I loved this post yesterday by baseballgirl because it echoed the way I felt about the 2007 MLB playoffs.
I'd just like to add a few things to what she mentioned. I imagine that if the Indians bounce the Red Sox from the playoffs, expect this World Series to be one of the lowest rated ever. Joe Casual Baseballfan probably doesn't care about a Rockies and Indians World Series. But for someone like myself who has built an entire network of sports blogs based on the premise that too many small market teams are regularly ignored by the "Worldwide Leader" and other instruments of sports coverage, I think this is just awesome. People are always surprised when they talk to me about SportsBlogs Nation to learn that our Red Sox and Yankee blogs are smaller or about the same size as our blogs for teams like the Indians and Rockies. It's simple, there is never a lack of information about media darlings like the Sox and Yanks. Where the media fails on the larger scale is getting anyone to know who the hell Asbrudal Cabrera or Troy Tulowitzki are until they are actually FORCED to.
I love seeing David take down Goliath. That's one of my favorite moments in sports (well, when MY team isn't the favored one). And honestly, I'm not sure who would be David and Goliath in an Indians/Rockies World Series matchup. The Indians would probably be the underdog even if the Rockies are sitting around playing Halo 3 for nine days. But I also wouldn't count the mammoth payroll of the Red Sox out yet. They have Beckett going tonight and Schilling backing that up. Sure Sabathia and Carmona are the opposition, but neither one of them faired very well against the Sox the first time around. I wouldn't be shocked to see this series go all seven games. The Red Sox obviously don't die really easily as the Yankees learned the hard way in 2004 and their rotation is set up to go to a game seven.
Finally, to continue the discussion about Justin Duchscherer possibly joining the rotation in 2008, I just wanted to offer my take on it. I think the A's learned last year that they can take a good reliever who was a former starter and have success with it. Chad Gaudin's move to the rotation wasn't exactly perfect especially considering how he wore down in the second half of the season, but the A's front office knows that Duke has wanted to return to starting for a while now. My fears are related to Duke's health. He doesn't exactly seem all that durable and coming off major hip surgery isn't going to be easy. Even if Duke has success in spring training as a starter, there is no guarantee that he'll hold up for 30 starts...or even 20 for that matter.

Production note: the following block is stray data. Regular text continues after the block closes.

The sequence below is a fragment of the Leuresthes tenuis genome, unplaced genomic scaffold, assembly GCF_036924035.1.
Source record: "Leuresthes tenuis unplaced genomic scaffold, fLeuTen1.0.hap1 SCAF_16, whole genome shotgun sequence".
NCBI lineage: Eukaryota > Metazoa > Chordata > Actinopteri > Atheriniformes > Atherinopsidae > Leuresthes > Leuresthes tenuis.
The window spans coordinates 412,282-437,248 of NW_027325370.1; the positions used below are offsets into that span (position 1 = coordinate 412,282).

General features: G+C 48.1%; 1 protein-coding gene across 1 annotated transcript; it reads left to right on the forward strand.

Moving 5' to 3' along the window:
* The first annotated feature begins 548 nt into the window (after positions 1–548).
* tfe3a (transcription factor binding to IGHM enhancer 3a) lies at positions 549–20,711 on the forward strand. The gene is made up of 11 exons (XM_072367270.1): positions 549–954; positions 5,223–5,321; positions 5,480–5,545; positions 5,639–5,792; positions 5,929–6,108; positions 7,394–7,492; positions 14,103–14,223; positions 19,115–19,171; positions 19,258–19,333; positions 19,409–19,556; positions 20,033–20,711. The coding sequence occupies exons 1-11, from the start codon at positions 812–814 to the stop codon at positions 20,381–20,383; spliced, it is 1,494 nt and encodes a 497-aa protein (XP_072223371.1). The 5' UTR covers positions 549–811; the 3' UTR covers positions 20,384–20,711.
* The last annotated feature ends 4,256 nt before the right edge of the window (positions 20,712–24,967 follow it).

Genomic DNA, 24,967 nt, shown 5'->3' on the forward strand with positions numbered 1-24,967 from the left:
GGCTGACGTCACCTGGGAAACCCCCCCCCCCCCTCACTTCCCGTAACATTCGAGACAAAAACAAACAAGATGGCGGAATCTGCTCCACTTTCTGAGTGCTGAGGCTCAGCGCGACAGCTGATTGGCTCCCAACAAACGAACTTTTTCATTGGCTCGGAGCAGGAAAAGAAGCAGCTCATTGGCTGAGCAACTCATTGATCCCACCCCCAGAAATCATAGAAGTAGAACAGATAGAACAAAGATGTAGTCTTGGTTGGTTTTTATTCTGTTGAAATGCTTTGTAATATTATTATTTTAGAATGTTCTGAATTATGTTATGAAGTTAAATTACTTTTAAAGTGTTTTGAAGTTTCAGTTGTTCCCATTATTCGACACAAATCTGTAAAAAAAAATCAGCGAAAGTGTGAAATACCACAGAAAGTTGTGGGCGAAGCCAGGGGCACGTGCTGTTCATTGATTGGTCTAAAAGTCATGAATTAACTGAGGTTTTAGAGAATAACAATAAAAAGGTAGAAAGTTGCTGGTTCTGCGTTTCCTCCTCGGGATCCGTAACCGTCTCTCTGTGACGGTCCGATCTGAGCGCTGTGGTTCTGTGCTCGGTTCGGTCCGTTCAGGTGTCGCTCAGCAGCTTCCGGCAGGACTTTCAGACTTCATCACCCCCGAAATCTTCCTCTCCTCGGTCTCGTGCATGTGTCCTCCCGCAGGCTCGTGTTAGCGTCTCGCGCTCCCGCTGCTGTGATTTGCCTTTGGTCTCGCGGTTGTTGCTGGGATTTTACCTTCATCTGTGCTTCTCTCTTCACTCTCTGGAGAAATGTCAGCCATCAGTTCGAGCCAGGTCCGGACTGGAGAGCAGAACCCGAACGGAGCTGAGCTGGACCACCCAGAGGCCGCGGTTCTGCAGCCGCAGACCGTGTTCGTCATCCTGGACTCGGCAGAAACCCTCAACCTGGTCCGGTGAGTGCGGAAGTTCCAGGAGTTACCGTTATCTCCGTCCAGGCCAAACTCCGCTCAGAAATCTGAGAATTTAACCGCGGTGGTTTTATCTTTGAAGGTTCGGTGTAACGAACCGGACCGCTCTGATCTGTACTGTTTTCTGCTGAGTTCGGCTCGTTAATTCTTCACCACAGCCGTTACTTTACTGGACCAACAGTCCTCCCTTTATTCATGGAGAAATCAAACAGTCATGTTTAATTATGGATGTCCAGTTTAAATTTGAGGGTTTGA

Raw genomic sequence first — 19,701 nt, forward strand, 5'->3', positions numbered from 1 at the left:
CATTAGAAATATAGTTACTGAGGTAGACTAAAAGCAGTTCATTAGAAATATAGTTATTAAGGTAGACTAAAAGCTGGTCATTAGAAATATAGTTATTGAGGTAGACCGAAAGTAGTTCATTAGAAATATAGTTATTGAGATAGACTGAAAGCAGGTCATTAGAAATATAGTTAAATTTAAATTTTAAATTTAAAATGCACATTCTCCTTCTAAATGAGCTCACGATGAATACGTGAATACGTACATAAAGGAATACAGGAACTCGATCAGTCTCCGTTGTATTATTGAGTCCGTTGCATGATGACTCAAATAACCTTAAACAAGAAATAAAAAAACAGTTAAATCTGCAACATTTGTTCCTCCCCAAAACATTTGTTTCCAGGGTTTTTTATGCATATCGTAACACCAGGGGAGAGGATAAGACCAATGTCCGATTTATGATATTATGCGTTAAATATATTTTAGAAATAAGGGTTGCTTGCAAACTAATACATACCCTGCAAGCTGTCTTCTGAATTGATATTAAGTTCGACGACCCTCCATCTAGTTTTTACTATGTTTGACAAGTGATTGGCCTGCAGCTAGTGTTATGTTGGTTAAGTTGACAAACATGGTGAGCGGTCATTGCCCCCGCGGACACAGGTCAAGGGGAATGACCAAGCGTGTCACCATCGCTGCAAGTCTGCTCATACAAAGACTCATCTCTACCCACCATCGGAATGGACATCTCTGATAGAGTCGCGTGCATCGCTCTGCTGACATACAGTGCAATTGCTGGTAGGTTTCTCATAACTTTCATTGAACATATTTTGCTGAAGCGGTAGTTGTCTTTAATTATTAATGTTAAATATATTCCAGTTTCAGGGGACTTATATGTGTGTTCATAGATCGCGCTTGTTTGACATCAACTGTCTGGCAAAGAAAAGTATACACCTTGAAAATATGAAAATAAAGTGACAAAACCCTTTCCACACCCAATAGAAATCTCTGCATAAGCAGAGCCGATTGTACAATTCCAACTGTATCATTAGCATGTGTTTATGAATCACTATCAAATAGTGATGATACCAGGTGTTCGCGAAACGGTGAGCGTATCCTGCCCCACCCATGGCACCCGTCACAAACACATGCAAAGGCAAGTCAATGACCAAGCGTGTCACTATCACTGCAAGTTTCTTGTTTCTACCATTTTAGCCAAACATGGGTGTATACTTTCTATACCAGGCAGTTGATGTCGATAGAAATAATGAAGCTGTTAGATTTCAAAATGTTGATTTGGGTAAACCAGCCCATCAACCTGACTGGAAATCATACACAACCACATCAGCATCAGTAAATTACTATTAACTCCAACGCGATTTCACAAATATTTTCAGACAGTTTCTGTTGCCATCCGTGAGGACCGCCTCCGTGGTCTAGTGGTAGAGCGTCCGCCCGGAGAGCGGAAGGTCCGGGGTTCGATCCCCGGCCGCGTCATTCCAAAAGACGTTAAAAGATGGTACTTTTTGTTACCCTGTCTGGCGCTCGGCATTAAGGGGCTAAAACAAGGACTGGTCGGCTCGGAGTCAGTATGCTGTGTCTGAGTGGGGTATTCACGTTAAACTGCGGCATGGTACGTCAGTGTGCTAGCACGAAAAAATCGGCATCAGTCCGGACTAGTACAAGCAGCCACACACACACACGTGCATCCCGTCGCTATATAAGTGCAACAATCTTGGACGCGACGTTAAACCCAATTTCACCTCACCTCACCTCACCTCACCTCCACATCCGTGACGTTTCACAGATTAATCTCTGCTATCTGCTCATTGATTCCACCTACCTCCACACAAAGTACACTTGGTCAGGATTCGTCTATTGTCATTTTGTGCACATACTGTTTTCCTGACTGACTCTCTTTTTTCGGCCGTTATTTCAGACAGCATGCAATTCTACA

At the same time, starting pitching is at such a premium on the open market that if you can find a cheaper solution that works in-house than you do it. I actually don't doubt that Duke would be successful as a starter because even though he's a soft-tosser, he's got one of the best curveballs in the game and his cutter can be lethal. I think most hitters probably couldn't hit these two pitches even if they knew they were coming if Duke was healthy and getting his normal break on the ball. Plus, his pinpoint control makes him ridiculously effective. So if I had to make the choice, I'd keep Duke as Street's setup man and sign someone to be the fifth starter. But I'd also not want to lock myself into a Loaiza-type contract just because we need a fifth starter. The more realistic (and smarter) option might just be putting Duke in the rotation. You just do really weaken the A's pen by removing a healthy Duke and replacing him with someone else. Remember that before Duke got hurt this year, he and Scot Shields were really the best setup men in baseball. How many games might you lose because you have Andrew Brown or someone like that in the eighth inning instead of Duke versus how many more games do you win having Duke as a starter versus the Braden/Windsor/DiNardo/Halsey/Meyer/Komine monster? That's probably what it will come down to and how the A's front office judges that equation is anyone's guess.